Resource Details

Performance of 45 Native Tree Species on Degraded Lands in Singapore

Literature: Journal Articles

Shono, K., Davies, S.J. & Chua, Y.K. 2007, "Performance of 45 Native Tree Species on Degraded Lands in Singapore", Journal of Tropical Forest Science, vol. 19, no. 1, pp. 25-34.

Affiliations

  • Center for Tropical Forest Science - Arnold Arboretum Asia Program, 1 Nanyang Walk, 637616 Singapore
  • National Parks Board of Singapore, 1 Cluny Road, 259569 Singapore

Link(s)

Journal of Tropical Forest Science

Available a no cost, click "Search in JTFS" and search by title or author

 

Species Info

  • Alstonia angustiloba
  • Aquilaria malaccensis
  • Archidendron elliptica
  • Campnosperma auriculatum
  • Canarium littorale
  • Carallia brachiata
  • Cinnamomum iners
  • Cleistanthus malaccensis
  • Cratoxylum cochinchinense
  • Cratoxylum formosum
  • Dipterocarpus caudatus
  • Dyera costulata
  • Elaeocarpus mastersii
  • Emblica officinalis
  • Fragraea fragrans
  • Garcinia atroviridis
  • Gnetum gnemon
  • Gonystylus confusus
  • Hopea mengarawan
  • Hopea nutans
  • Intsia palembanica
  • Koompassia malaccensis
  • Lepisanthes rubigninosa
  • Lithocarpus ewyckii
  • Litsea elliptica
  • Neolitsea zeylanica
  • Parkia speciosa
  • Pentace triptera
  • Pometia pinnata
  • Pouteria obovata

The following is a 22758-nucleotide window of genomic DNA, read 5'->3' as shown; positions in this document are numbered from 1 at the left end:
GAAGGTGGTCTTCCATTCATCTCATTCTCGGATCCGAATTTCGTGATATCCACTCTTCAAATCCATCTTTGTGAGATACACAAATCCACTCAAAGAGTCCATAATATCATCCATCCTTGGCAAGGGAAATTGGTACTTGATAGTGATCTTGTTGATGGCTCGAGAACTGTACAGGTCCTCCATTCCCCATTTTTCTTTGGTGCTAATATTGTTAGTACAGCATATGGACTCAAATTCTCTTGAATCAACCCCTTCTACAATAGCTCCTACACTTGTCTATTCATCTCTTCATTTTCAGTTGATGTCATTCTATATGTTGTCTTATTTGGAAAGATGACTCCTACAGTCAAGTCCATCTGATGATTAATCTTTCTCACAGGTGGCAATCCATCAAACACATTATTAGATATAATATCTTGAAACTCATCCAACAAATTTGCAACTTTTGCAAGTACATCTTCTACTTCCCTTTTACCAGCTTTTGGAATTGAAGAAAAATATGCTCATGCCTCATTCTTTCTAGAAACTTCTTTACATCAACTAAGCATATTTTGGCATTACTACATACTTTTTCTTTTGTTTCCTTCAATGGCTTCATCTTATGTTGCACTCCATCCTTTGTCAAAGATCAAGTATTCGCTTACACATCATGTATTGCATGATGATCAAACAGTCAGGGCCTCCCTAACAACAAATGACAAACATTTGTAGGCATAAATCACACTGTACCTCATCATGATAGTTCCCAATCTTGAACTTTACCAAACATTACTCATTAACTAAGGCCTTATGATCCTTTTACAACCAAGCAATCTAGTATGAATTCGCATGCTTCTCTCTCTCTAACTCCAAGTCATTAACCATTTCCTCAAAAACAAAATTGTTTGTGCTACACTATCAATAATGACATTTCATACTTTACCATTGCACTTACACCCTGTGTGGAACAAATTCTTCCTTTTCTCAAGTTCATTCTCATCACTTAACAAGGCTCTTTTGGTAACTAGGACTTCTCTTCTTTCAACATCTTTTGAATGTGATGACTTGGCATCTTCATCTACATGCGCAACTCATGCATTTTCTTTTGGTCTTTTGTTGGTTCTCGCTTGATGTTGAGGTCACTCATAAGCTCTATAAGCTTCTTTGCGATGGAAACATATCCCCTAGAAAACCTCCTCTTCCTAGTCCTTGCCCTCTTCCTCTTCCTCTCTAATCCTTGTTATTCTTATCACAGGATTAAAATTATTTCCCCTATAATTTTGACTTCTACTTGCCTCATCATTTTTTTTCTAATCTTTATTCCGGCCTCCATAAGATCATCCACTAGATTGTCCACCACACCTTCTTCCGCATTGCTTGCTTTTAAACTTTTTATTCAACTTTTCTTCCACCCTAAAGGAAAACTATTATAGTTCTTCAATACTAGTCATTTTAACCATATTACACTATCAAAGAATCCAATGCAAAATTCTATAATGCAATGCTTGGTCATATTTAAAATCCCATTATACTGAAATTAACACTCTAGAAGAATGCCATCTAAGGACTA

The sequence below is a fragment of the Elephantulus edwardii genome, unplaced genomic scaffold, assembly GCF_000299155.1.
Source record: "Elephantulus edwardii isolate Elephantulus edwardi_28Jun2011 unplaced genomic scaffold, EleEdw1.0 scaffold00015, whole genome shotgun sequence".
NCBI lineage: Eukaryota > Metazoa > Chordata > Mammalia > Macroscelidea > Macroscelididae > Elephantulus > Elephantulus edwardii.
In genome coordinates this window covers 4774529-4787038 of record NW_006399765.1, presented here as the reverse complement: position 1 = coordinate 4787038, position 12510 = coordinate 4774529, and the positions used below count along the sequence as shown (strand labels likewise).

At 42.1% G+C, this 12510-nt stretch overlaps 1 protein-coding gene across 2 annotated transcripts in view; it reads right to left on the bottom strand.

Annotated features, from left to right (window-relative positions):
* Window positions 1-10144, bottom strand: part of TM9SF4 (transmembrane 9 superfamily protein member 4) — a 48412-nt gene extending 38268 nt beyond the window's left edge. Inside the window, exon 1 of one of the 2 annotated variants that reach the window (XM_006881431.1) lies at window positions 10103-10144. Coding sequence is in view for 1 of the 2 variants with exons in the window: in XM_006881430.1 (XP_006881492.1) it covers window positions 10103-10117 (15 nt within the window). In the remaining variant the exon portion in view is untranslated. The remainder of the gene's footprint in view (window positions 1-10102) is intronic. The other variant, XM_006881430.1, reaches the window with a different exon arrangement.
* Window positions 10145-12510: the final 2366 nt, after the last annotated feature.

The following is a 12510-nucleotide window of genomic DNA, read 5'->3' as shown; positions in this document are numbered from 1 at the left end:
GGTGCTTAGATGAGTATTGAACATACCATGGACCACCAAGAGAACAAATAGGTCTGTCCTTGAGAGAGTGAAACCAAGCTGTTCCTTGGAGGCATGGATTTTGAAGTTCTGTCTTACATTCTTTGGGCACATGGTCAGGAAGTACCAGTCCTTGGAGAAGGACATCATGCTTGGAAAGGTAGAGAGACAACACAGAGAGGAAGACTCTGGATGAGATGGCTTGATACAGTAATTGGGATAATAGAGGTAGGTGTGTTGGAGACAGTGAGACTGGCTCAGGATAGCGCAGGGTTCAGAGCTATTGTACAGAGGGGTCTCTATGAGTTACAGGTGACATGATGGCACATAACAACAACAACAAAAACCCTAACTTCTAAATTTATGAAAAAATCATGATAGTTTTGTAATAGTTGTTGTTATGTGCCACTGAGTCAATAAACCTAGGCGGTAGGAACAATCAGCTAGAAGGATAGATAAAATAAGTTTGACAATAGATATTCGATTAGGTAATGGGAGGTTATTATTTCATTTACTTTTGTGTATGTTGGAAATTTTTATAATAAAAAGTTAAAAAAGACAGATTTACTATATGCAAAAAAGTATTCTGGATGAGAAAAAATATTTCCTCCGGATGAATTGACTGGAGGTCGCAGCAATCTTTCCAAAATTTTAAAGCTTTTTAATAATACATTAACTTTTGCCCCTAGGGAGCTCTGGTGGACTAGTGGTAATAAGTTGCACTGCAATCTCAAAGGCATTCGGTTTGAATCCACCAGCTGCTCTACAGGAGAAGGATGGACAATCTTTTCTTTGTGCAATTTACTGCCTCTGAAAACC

• Rhodamnia cinerea
  • Sandoricum koetjape
  • Shorea acuminata
  • Shorea leprosula
  • Shorea macroptera
  • Shorea ovalis
  • Sindora wallichii
  • Streblus elongatus
  • Strombosia javanica
  • Syzygium borneense
  • Syzygium grande
  • Syzygium lineatum
  • Syzygium polyanthum
  • Syzygium syzygioides
  • Syzygium zeylanicum

Description

  • This paper evaluates research on the reforestation potential of 45 native tree species in Singapore, with a specific focus on identifying species that can quickly form a closed canopy.
  • Annual growth rate and survival was calculated for saplings (total 1640) planted between 1999 and 2004 on seven different sites, 3 dry, 2 average, 2 wet.
  • Survival was high (over 90%) for most species, which the authors attribute to the large initial planting size (1cm DBH, 1.5m height).
  • Some species demonstrated differences in growth between sites.
  • For example, Sandoricum koetjape had significantly greater growth rates on a dry hill site with full sun, Pometia pinnata (naturally found on riversides) had significantly greater growth rates on a wet site, and Syzygium polyanthum had no site preference.
  • Parkia speciosa, a legume, had the highest mean annual diameter (2.32 cm/yr)and height growth (212.5 cm/yr) of the 45 species, followed by Cratoxylum cochinchinense (1.96 cm dbh and 154.3 cm height per year).
  • Among dipterocarps, Dipterocarpus caudatus and Hopea nutans had the highest growth rate (1.21 cm DBH and 1.14 cm DBH per year, respectively).
  • Among secondary growth species, Elaeocarpus mastersii had the highest growth rate (1.75cm DBH and 165.4 cm height per year).
  • Several additional dipterocarps, legumes, secondary forest species, and other species demonstrated average to favorable performance.
  • The authors found that Strombosia javanica, Shorea ovalis, Shorea macroptera, Rhodamnia cinerea, Alstonia angustiloba, Pouteria obovata, Aquilaria malaccensis, Gonystylus confusus and Lepisanthes rubiginosa grew too slowly and would be unsuitable for reforestation.

Geographical Region

  • Insular Southeast Asia
  • Ecosystems

  • Tropical Wet Forest
  • Country

  • Singapore
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